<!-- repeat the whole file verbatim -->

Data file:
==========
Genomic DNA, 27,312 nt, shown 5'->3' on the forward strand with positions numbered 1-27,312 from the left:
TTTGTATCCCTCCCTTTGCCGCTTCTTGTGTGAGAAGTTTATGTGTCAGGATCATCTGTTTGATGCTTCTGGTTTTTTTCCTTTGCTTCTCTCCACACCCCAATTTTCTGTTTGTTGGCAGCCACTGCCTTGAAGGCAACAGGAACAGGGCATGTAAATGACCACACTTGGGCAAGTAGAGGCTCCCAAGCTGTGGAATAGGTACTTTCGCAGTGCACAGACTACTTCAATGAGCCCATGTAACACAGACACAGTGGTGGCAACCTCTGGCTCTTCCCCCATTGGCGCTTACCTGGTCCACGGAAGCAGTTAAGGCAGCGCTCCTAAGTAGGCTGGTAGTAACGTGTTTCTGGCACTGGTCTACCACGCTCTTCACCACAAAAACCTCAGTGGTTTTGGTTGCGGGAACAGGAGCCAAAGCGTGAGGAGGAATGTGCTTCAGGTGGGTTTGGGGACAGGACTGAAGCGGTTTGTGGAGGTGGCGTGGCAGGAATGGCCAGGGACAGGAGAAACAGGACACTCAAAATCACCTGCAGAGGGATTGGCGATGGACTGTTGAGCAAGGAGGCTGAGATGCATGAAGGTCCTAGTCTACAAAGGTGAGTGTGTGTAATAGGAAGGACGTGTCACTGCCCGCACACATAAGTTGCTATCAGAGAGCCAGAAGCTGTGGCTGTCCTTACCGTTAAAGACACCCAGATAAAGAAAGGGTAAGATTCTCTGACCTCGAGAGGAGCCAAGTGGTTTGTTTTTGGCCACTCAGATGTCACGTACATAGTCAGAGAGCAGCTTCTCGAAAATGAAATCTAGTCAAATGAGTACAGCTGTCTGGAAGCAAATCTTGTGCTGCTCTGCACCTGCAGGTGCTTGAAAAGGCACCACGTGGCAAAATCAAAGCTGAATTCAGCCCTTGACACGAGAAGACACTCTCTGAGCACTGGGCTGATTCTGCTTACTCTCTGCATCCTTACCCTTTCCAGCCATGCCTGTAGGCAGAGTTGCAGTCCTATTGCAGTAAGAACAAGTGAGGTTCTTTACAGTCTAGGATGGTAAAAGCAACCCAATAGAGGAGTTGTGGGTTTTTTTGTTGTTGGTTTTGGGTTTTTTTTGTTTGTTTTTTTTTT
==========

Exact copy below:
Genomic DNA, 27,312 nt, shown 5'->3' on the forward strand with positions numbered 1-27,312 from the left:
TTTGTATCCCTCCCTTTGCCGCTTCTTGTGTGAGAAGTTTATGTGTCAGGATCATCTGTTTGATGCTTCTGGTTTTTTTCCTTTGCTTCTCTCCACACCCCAATTTTCTGTTTGTTGGCAGCCACTGCCTTGAAGGCAACAGGAACAGGGCATGTAAATGACCACACTTGGGCAAGTAGAGGCTCCCAAGCTGTGGAATAGGTACTTTCGCAGTGCACAGACTACTTCAATGAGCCCATGTAACACAGACACAGTGGTGGCAACCTCTGGCTCTTCCCCCATTGGCGCTTACCTGGTCCACGGAAGCAGTTAAGGCAGCGCTCCTAAGTAGGCTGGTAGTAACGTGTTTCTGGCACTGGTCTACCACGCTCTTCACCACAAAAACCTCAGTGGTTTTGGTTGCGGGAACAGGAGCCAAAGCGTGAGGAGGAATGTGCTTCAGGTGGGTTTGGGGACAGGACTGAAGCGGTTTGTGGAGGTGGCGTGGCAGGAATGGCCAGGGACAGGAGAAACAGGACACTCAAAATCACCTGCAGAGGGATTGGCGATGGACTGTTGAGCAAGGAGGCTGAGATGCATGAAGGTCCTAGTCTACAAAGGTGAGTGTGTGTAATAGGAAGGACGTGTCACTGCCCGCACACATAAGTTGCTATCAGAGAGCCAGAAGCTGTGGCTGTCCTTACCGTTAAAGACACCCAGATAAAGAAAGGGTAAGATTCTCTGACCTCGAGAGGAGCCAAGTGGTTTGTTTTTGGCCACTCAGATGTCACGTACATAGTCAGAGAGCAGCTTCTCGAAAATGAAATCTAGTCAAATGAGTACAGCTGTCTGGAAGCAAATCTTGTGCTGCTCTGCACCTGCAGGTGCTTGAAAAGGCACCACGTGGCAAAATCAAAGCTGAATTCAGCCCTTGACACGAGAAGACACTCTCTGAGCACTGGGCTGATTCTGCTTACTCTCTGCATCCTTACCCTTTCCAGCCATGCCTGTAGGCAGAGTTGCAGTCCTATTGCAGTAAGAACAAGTGAGGTTCTTTACAGTCTAGGATGGTAAAAGCAACCCAATAGAGGAGTTGTGGGTTTTTTTGTTGTTGGTTTTGGGTTTTTTTTGTTTGTTTTTTTTTT